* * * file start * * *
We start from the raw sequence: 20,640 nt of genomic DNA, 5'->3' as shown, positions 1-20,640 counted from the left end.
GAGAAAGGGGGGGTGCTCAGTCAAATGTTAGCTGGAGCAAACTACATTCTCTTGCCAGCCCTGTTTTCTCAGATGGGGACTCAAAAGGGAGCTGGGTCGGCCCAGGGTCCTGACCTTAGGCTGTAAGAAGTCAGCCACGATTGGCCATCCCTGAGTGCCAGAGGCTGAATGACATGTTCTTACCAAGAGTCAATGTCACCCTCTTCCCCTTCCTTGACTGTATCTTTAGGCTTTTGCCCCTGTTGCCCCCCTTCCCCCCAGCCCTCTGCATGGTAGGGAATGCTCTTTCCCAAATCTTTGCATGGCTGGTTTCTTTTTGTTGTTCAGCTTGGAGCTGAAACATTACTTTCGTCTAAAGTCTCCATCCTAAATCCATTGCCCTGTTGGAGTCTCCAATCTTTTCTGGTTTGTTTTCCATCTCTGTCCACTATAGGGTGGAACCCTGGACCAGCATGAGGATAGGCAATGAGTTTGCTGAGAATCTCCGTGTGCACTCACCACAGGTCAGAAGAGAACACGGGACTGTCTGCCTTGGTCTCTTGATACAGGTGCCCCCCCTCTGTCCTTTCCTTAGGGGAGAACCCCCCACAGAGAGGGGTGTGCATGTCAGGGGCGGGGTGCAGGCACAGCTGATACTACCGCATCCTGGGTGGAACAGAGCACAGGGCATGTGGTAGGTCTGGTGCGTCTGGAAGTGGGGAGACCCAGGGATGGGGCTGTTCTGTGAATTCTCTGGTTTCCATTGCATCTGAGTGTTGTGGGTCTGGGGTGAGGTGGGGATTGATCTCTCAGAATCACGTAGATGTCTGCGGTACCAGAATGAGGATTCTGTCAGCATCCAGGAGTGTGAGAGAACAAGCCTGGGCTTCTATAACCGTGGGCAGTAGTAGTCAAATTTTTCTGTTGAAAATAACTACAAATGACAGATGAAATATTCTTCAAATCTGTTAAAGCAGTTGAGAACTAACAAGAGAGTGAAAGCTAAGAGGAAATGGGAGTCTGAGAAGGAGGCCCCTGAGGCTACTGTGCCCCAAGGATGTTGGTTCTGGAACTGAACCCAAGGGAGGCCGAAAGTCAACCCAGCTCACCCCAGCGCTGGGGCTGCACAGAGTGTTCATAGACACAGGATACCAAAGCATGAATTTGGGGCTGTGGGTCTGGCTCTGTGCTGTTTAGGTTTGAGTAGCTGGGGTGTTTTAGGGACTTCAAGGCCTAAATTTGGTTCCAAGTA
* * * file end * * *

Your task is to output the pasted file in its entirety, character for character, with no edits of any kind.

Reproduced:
We start from the raw sequence: 20,640 nt of genomic DNA, 5'->3' as shown, positions 1-20,640 counted from the left end.
GAGAAAGGGGGGGTGCTCAGTCAAATGTTAGCTGGAGCAAACTACATTCTCTTGCCAGCCCTGTTTTCTCAGATGGGGACTCAAAAGGGAGCTGGGTCGGCCCAGGGTCCTGACCTTAGGCTGTAAGAAGTCAGCCACGATTGGCCATCCCTGAGTGCCAGAGGCTGAATGACATGTTCTTACCAAGAGTCAATGTCACCCTCTTCCCCTTCCTTGACTGTATCTTTAGGCTTTTGCCCCTGTTGCCCCCCTTCCCCCCAGCCCTCTGCATGGTAGGGAATGCTCTTTCCCAAATCTTTGCATGGCTGGTTTCTTTTTGTTGTTCAGCTTGGAGCTGAAACATTACTTTCGTCTAAAGTCTCCATCCTAAATCCATTGCCCTGTTGGAGTCTCCAATCTTTTCTGGTTTGTTTTCCATCTCTGTCCACTATAGGGTGGAACCCTGGACCAGCATGAGGATAGGCAATGAGTTTGCTGAGAATCTCCGTGTGCACTCACCACAGGTCAGAAGAGAACACGGGACTGTCTGCCTTGGTCTCTTGATACAGGTGCCCCCCCTCTGTCCTTTCCTTAGGGGAGAACCCCCCACAGAGAGGGGTGTGCATGTCAGGGGCGGGGTGCAGGCACAGCTGATACTACCGCATCCTGGGTGGAACAGAGCACAGGGCATGTGGTAGGTCTGGTGCGTCTGGAAGTGGGGAGACCCAGGGATGGGGCTGTTCTGTGAATTCTCTGGTTTCCATTGCATCTGAGTGTTGTGGGTCTGGGGTGAGGTGGGGATTGATCTCTCAGAATCACGTAGATGTCTGCGGTACCAGAATGAGGATTCTGTCAGCATCCAGGAGTGTGAGAGAACAAGCCTGGGCTTCTATAACCGTGGGCAGTAGTAGTCAAATTTTTCTGTTGAAAATAACTACAAATGACAGATGAAATATTCTTCAAATCTGTTAAAGCAGTTGAGAACTAACAAGAGAGTGAAAGCTAAGAGGAAATGGGAGTCTGAGAAGGAGGCCCCTGAGGCTACTGTGCCCCAAGGATGTTGGTTCTGGAACTGAACCCAAGGGAGGCCGAAAGTCAACCCAGCTCACCCCAGCGCTGGGGCTGCACAGAGTGTTCATAGACACAGGATACCAAAGCATGAATTTGGGGCTGTGGGTCTGGCTCTGTGCTGTTTAGGTTTGAGTAGCTGGGGTGTTTTAGGGACTTCAAGGCCTAAATTTGGTTCCAAGTA